A few things happened in my life recently to bring me to start exploring color again with Hazel. The first is I went to see the Quilts and Color: The Pilgrim/Roy Collection at the Museum of Fine Arts with my mom. The exhibit really focused on how the colors played with one another and I thought it would be neat to take Hazel to see it. It will still be there when she is out of school, so we will be going. I found it so interesting to see the movement in some of them. Here are a few of my favorites.

Then last week I went to a paint party. Have you been to one of them yet? I had actually planned this one as a fundraiser for my church. We met at a local restaurant and had dinner first and then joined the instructor in the back room of the restaurant for our paint lesson.We chose to use an instructor from North Shore Paint Party and I picked the sunset from her gallery. She gave us only five colors of paints to make our sunset paintings--red, blue, yellow, white and black. Hazel was rather jealous that I was going to this and when I saw all the paint mixing to get the colors you want, I knew I would have to try it with her. Since I was not completely happy with the colors in my painting, I decided to try again with Hazel. I learned when you are happy with the color or pretty happy with it to stop. If you keep painting it will eventually get muddy and dark. It was amazing to see all the different versions of the painting at the party.

My Paint Party Painting
Since I had some acrylics, brushes and canvases, we tried it the next day. Since the weather was gorgeous we painted outside. I however did not have the correct acrylics and should have bought artist acrylics and not the little bottles I had. Oh, well. We had fun and love our new paintings. For supplies you need red, yellow, blue, black and white paint, three brushes (large, medium and small), a canvas (we used 16" x 20"), a cup of water, a paper plate for your palette, and paper towels. Oh, and an easel.

You give each painter a paper plate with a spot of each color on it and three brushes. They can mix colors on their plate. We started in the upper left corner with blue for the sky. Then we mixed other colors. In the class the instructions were to mix green, but I tried purple at home instead.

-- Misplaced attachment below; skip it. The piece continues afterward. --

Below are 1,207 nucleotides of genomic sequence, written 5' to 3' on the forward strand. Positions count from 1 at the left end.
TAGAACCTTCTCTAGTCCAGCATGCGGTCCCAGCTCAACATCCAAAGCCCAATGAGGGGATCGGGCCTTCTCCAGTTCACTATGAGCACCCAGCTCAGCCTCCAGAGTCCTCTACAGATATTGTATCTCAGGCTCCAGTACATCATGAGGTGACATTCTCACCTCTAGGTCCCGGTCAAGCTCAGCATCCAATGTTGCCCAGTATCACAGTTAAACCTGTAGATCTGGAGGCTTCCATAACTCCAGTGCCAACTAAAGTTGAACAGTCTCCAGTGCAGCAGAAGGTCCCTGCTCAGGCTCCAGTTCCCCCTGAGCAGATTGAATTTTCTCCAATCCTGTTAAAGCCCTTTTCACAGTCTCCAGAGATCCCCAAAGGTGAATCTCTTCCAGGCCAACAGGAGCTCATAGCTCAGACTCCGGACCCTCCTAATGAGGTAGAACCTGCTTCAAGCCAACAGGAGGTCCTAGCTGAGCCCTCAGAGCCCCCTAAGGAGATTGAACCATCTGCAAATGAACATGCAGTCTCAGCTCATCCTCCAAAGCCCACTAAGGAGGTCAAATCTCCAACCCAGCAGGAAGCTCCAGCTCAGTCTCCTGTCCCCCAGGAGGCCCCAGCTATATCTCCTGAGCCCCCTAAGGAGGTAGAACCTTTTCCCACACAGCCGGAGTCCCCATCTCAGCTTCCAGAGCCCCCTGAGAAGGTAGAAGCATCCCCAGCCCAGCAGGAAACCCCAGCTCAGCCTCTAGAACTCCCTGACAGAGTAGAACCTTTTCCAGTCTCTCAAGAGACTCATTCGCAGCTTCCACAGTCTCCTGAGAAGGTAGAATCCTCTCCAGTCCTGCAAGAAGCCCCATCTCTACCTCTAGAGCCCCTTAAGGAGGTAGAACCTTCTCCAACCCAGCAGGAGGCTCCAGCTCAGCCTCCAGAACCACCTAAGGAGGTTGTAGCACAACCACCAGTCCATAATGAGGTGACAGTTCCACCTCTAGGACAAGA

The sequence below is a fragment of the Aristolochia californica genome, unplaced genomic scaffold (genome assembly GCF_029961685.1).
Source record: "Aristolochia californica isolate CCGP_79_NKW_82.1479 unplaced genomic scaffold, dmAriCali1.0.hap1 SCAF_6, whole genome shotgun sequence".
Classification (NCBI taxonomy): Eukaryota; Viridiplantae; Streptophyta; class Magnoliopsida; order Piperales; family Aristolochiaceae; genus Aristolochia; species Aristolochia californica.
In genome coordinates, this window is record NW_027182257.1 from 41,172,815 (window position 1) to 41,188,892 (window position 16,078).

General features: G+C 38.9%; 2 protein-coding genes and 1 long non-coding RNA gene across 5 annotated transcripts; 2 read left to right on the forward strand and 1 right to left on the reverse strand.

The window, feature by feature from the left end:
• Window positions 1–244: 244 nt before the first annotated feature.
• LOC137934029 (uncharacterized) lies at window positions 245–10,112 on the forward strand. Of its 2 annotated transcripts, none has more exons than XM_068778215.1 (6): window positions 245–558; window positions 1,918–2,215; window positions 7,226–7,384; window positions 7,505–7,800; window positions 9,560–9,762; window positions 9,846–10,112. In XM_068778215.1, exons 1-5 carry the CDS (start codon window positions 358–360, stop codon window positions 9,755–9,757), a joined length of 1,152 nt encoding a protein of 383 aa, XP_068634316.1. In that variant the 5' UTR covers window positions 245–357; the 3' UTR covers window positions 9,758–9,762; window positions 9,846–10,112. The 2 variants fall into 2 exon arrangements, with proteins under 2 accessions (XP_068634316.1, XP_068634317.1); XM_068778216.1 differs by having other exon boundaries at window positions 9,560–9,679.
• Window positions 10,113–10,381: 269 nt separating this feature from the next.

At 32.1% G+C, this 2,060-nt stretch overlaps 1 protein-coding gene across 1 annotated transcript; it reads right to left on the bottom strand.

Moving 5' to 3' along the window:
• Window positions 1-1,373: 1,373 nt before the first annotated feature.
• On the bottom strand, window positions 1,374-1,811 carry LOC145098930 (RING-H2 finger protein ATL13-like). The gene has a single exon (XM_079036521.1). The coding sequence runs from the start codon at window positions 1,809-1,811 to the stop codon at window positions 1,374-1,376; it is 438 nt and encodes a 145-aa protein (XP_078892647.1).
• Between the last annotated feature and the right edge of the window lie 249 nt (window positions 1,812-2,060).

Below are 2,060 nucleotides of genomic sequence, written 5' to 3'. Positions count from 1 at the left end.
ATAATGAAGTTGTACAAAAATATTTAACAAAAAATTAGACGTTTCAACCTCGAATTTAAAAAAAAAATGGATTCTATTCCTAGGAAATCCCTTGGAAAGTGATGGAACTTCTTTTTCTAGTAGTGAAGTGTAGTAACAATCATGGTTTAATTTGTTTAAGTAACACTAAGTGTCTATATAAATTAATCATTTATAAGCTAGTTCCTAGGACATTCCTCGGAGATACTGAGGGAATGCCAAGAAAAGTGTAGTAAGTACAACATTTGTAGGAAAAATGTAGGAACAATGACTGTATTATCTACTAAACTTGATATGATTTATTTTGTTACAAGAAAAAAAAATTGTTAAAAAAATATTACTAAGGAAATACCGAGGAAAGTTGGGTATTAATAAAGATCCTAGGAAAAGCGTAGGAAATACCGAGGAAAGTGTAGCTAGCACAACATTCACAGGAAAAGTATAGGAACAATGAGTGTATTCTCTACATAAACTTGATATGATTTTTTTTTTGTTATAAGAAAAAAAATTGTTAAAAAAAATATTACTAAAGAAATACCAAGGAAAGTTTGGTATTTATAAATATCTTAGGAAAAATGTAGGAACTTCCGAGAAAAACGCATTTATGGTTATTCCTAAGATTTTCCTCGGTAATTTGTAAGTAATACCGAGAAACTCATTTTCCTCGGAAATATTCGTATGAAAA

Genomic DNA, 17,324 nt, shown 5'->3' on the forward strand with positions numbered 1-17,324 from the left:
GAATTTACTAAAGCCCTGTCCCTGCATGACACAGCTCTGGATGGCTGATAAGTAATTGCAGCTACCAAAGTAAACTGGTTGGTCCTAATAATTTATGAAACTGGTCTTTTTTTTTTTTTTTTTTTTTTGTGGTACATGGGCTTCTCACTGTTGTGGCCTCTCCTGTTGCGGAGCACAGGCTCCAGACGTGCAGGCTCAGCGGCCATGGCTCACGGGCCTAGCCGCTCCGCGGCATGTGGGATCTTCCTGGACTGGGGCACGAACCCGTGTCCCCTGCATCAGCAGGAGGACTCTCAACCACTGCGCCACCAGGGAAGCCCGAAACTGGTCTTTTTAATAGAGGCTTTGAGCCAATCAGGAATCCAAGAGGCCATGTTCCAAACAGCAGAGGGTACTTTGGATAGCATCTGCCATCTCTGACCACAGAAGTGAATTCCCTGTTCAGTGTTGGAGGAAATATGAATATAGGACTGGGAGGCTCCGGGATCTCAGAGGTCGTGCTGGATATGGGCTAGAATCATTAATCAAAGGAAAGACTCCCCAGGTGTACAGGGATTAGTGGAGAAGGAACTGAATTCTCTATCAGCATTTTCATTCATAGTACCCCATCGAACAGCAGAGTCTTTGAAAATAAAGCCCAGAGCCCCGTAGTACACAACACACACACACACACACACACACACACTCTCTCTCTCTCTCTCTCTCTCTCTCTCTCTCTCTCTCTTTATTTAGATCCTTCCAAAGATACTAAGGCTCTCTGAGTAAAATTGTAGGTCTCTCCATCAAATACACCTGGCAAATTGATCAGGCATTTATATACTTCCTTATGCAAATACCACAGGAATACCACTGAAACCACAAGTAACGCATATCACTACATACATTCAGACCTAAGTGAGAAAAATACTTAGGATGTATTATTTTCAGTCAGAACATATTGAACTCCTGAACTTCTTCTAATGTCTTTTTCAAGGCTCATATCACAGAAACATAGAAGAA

I made the mistake of not showing Hazel how to do the strokes to fill in the area, so hers was blotchy at first. I painted a yellow horizon line on hers so she would know where the sunset ended and we talked about the colors to use for the sunset.

When we both had finished our skies we stopped and looked at each others. At this point Hazel had a bit of a meltdown since she liked mine better than hers and she decided she would never be able to paint well. I showed her the stroke and helped her achieve more of a sky like mine.

My Sky

Then we started on the water. The water is a bit easier since it is mostly blue. I helped her a bit more than I normally would have but that was because of her mood. I also did her trees for her since she was sure she would not be able to do them.

Hazel's Sunset Painting

My Sunset Painting

I added a lighthouse to mine for Steve. He loves lighthouses. We have both paintings hanging up now. Hazel has hers in her room. She still wanted to paint so we grabbed more canvases. She really wanted to make grey paint. Our paper plates looked like this in the end. You can also use the water to help mix the colors a bit on the canvas, but this worked better with the other acrylics.

Hazel's Second Painting

I did not help at all with her second painting. While she did this I painted her a flower for her room.

We have been reading books on color as well. Our favorite has been A Color Sampler by Kathleen Westray. Hazel is really enjoying learning more about colors. She already knew her primary and secondary colors. Now we have been exploring with other things like tints and shades.

I will share more of our color explorations soon. For more experiments with color check out: